Archive for February, 2014

Marquee electrical training courses

Monday, February 24th, 2014

The lighting systems we have designed to fit in our marquees are very easy and intentionally designed to need no training however as you grow your marquee hire business the power requirements on site can become ever more complex. Our friends at Essential Supplies can help:

We shall be holding some training courses in the next couple of weeks. We are planning to run courses in PAT Testing, Event Electrics, and Event Lighting. These are tailor made to the marquee/events industry. We have a new member of staff to carry out the training courses, so these can now be held at our premises near Plymouth or closer to you.  If you are interested in getting more information then please email louise@essentialsupplies.co.uk to register your interest.

Training can be essential for growing businesses especially to learn about industry best practices.

Thanks for reading.

Spencer

How big a dance floor do I need in my marquee?

Monday, February 17th, 2014

A very common question. The way to work it out is to multiply the number of guests by 2.5 and that’s the square footage dance floor area you would typically need.

There are some caveats to add to that though:

  • This assumes only around a half of guests would be dancing, if you know you have a more active than average group then go bigger.
  • This does not include space for a Band or DJ -NEVER put them on the same surface (ie on the dance floor) as their equipment can jump around.
  • Larger dance floors (or even a fully boarded marquee) may be needed for more active group style dances like a ceileih, callee, kaleigh, barn dance.
  • Don’t get too hung up about the size of the dance floor, if it gets very busy then the dance floor is often just a starting point as people then dance just off it anyway.

Some examples:

  • 60 guests = 150 square feet so typical size dance floors: 10x15ft, 12x12ft
  • 100 guests = 250 square feet so typical size dance floors: 12x20ft, 16x16ft
  • 160 guests = 400 square feet so typical size dance floor: 20x20ft

As always if in doubt just contact us and we’ll be more than happy to advise.

A new design of our website is being launched over the next 2 weeks so don’t be alarmed if you notice some changes -please let us know if you find any mistakes though!

Thanks for reading

Spencer

How big a marquee do I need?

Monday, February 3rd, 2014

Asking how big a marquee is required is one of your main jobs as a marquee supplier. Often the size of the garden will dictate the size of marquee but you still need to know how much space everything takes up to then plan suitable numbers.

Here’s how most marquee hire companies work out the space required in a marquee:

Round table seating up to 10 (usually 5ft or 5ft6in tables): Allow 3x3m -this includes space for walking between tables so for example a 6x12m area can fit eight 3x3m boxes so can fit eight round tables with space to walk between. Saying that it is more comfortable leaving one out to stagger the tables like this example.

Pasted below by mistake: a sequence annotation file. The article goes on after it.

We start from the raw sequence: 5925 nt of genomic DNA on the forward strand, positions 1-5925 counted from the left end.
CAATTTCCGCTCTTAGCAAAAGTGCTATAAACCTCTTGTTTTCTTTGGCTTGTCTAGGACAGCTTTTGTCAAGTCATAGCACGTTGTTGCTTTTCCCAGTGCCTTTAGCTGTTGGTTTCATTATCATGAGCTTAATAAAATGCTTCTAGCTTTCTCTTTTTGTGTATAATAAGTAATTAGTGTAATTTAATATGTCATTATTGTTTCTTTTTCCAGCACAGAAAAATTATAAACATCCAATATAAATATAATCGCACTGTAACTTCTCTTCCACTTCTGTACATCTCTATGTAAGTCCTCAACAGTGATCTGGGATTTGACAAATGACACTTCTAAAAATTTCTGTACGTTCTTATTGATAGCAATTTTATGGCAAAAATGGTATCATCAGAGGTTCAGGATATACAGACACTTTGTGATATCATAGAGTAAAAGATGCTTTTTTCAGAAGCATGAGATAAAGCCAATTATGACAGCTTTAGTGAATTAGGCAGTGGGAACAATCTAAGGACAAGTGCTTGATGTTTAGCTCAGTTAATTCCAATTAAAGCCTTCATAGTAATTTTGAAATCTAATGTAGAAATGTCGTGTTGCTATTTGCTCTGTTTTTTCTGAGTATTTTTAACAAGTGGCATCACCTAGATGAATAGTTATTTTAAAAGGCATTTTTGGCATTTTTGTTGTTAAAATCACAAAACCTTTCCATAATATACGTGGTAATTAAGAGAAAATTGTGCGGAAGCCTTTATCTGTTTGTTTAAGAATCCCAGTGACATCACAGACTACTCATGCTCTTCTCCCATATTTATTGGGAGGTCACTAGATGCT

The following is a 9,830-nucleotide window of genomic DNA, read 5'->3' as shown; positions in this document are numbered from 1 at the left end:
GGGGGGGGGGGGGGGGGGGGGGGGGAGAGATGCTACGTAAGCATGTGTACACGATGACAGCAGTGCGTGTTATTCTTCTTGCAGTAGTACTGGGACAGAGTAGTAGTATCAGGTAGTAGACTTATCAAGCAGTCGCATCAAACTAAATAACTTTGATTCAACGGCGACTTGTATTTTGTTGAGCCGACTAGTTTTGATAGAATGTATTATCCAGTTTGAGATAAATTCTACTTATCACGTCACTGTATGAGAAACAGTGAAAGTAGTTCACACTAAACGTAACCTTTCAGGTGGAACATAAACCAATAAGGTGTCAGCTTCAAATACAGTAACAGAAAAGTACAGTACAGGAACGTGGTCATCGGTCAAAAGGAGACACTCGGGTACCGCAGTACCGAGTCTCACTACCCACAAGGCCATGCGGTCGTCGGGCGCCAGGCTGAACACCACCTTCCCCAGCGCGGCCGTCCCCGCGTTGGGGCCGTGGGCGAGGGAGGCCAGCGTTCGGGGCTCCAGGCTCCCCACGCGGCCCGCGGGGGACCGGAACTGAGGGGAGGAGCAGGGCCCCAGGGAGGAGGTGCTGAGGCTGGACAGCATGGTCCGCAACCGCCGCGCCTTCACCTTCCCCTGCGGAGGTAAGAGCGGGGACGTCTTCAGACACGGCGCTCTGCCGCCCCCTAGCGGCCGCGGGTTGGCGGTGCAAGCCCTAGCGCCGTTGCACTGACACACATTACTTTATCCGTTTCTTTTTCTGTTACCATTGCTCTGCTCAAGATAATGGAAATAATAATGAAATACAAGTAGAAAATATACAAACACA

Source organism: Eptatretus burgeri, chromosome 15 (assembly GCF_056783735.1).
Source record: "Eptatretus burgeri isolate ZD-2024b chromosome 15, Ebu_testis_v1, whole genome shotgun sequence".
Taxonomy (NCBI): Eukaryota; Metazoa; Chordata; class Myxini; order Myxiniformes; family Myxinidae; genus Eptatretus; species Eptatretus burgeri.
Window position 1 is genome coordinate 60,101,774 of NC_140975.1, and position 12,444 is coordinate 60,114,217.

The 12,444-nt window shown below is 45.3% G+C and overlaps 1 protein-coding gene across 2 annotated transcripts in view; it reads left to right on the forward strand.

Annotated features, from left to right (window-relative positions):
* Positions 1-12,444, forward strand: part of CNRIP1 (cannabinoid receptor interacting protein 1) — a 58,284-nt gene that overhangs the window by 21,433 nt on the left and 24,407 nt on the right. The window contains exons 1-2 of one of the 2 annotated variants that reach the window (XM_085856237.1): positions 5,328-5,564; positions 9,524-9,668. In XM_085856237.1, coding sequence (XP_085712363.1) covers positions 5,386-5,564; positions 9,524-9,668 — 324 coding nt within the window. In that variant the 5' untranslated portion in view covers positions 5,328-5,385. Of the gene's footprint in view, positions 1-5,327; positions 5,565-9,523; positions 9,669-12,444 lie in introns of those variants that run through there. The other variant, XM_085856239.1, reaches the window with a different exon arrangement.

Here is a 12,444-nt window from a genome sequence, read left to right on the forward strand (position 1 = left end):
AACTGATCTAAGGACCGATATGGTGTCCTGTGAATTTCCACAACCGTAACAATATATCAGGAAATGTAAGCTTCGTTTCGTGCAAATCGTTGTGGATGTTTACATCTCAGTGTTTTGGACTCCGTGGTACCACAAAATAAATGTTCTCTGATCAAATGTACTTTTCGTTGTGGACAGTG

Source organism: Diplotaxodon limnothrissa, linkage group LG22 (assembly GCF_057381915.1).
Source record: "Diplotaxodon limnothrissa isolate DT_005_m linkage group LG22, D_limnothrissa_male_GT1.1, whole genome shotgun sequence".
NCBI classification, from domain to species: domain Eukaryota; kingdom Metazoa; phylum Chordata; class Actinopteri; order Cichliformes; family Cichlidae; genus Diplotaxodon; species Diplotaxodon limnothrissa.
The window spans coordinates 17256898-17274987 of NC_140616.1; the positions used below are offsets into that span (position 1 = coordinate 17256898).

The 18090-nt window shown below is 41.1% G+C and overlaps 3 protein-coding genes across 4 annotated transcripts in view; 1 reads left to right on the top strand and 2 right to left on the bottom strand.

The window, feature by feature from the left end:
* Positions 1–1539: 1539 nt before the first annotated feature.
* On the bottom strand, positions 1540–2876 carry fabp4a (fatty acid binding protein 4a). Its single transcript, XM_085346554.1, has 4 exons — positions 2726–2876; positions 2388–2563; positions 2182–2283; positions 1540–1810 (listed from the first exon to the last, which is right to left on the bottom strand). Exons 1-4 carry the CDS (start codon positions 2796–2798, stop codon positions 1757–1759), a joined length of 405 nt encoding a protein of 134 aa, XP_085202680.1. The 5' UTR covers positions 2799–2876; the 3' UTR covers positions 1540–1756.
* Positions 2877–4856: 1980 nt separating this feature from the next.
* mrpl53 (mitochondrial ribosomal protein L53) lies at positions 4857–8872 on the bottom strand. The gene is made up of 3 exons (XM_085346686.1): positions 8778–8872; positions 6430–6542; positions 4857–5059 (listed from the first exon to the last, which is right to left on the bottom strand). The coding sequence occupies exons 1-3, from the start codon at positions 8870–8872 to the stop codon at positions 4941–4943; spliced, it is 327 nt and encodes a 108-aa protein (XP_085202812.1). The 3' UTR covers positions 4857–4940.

Tradition long top table (usually three 6ft trestle tables but oval tables are similar): Allow 3x6m

Buffet (again usually three 6ft trestles): Allow 3x6m

Bar: Allow 3x3m for small functions, 3x6m in larger ones

DJ: 3x3m is usually fine

Band: 3x6m for a small band, larger bands you have to ask them (though be careful as they often want to take over half the marquee)

Dance Floor: A blog post in itself which will be written soon

Catering area: 3x6m or 6x4m for small functions, 6x6m for medium (80+ guests), 6x8m+ for larger functions (160+)

When planning layouts you also want to consider where people walk in to the marquee -ideally you don’t want guests walking straight in to a table so you may have to leave a gap. For marquees that are a bit tight consider having the entrance near the bar or dance floor to give some space.

Often you are asked to put marquees up over features like bushes, flower beds, small trees, water features or even swimming pools. This really adds character to a marquee so in my eyes should be encourages though as the marquee supplier it does make life a little harder and you should point out that it is not useable area. Often customers will need a larger marquee to allow for incorporating these features.

When planning the marquee remember which direction guests will be arriving from – you want it to look impressive. Windows make the marquee look more inviting – you don’t want guests believe that they are walking in to the back of the marquee. Also keep in mind access to the toilets, this may require an additional exit in the marquee.

Experiment with layouts using our interactive marquee planner, it allows you to drag furniture in to a marquee to experiment with capacities and layouts.

Thanks for reading.

Spencer